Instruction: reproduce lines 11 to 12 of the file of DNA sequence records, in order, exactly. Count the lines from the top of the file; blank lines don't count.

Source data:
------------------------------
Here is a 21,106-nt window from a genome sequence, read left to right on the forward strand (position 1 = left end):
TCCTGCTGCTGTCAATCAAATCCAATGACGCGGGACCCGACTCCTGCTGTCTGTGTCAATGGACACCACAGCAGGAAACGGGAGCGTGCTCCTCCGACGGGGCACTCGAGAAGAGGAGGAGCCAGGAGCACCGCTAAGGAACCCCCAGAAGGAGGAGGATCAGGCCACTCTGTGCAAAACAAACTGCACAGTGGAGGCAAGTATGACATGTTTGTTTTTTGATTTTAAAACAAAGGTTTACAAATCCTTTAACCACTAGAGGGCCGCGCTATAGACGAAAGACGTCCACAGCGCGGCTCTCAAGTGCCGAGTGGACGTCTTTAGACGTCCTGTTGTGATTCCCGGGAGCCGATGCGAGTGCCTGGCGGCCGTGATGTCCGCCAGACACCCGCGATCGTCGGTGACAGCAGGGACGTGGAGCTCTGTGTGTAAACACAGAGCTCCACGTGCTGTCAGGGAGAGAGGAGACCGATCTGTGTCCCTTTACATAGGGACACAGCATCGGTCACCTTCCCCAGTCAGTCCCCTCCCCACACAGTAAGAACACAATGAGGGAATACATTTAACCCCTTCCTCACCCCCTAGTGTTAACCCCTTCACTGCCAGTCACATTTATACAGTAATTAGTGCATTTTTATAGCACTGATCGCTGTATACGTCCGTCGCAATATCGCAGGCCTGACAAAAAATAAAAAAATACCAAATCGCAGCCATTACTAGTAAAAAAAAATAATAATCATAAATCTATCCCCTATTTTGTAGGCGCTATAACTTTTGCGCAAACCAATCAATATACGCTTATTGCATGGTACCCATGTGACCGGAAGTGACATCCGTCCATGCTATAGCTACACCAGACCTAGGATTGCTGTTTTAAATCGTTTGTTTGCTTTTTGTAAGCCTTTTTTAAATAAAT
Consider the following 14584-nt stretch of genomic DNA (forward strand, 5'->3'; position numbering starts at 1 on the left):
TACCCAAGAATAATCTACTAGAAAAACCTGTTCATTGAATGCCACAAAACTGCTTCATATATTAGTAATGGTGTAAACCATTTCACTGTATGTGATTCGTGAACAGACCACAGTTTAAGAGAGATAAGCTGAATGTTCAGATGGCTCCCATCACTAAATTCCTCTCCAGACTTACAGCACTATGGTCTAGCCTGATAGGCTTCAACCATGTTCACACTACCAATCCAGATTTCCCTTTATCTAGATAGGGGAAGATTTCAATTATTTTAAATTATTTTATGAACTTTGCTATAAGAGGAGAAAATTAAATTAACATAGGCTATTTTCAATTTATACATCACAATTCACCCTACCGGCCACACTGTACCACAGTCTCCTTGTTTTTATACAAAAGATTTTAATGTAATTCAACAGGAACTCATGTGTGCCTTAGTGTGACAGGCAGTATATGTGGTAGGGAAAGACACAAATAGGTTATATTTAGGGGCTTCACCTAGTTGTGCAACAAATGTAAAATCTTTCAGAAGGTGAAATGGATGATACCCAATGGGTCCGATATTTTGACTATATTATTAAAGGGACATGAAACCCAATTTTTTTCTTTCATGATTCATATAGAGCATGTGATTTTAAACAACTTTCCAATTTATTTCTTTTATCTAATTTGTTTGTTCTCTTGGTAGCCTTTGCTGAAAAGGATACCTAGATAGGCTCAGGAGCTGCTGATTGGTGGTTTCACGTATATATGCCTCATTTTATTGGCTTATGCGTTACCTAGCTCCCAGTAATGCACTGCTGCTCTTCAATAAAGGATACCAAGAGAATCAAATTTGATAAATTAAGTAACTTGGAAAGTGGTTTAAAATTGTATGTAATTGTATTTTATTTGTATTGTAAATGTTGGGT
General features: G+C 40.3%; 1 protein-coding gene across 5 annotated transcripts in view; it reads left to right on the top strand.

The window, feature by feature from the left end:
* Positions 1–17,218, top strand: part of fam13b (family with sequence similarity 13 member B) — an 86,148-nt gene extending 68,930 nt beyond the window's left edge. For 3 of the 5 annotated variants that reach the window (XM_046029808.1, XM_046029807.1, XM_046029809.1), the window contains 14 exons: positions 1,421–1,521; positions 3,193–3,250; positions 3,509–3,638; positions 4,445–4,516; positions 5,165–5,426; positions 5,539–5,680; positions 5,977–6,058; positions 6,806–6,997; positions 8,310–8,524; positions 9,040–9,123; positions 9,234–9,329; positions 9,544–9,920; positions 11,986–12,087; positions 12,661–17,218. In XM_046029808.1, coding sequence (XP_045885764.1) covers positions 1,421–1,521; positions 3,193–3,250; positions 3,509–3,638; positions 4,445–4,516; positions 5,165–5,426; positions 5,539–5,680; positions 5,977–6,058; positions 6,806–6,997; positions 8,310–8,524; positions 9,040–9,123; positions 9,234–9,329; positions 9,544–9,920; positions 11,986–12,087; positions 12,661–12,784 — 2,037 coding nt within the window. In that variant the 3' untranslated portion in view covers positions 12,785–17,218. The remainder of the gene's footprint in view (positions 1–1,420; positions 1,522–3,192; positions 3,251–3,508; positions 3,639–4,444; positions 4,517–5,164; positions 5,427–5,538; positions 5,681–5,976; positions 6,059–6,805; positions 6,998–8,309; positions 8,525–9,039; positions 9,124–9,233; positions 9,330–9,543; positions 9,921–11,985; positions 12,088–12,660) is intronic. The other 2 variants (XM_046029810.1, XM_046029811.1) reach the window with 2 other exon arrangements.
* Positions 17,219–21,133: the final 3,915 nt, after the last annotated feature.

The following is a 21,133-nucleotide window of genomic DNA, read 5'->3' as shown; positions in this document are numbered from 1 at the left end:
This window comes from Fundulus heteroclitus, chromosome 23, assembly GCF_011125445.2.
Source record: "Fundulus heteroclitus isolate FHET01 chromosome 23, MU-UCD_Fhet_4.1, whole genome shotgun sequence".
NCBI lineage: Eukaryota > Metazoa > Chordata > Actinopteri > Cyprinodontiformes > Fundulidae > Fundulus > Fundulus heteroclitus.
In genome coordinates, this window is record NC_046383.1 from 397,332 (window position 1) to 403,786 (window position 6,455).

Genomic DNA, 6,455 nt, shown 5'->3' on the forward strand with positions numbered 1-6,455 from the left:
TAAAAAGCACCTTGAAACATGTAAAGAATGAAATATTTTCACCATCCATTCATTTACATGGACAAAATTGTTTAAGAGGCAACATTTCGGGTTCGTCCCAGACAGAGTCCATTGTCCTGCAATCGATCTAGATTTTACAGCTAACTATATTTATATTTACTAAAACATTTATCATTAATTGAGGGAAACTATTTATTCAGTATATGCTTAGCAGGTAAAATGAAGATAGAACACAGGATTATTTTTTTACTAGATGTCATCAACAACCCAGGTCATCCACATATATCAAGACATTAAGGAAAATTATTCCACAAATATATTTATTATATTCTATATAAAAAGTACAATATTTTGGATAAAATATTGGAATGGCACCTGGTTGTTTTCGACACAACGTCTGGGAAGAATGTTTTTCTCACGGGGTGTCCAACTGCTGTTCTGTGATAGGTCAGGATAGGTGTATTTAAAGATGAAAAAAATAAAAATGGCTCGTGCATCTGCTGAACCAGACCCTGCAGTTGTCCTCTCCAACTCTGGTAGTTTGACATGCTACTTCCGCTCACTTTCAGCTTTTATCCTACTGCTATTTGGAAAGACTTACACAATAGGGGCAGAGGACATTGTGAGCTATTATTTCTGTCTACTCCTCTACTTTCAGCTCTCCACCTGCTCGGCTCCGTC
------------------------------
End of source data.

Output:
Source record: "Fundulus heteroclitus isolate FHET01 chromosome 23, MU-UCD_Fhet_4.1, whole genome shotgun sequence".
NCBI lineage: Eukaryota > Metazoa > Chordata > Actinopteri > Cyprinodontiformes > Fundulidae > Fundulus > Fundulus heteroclitus.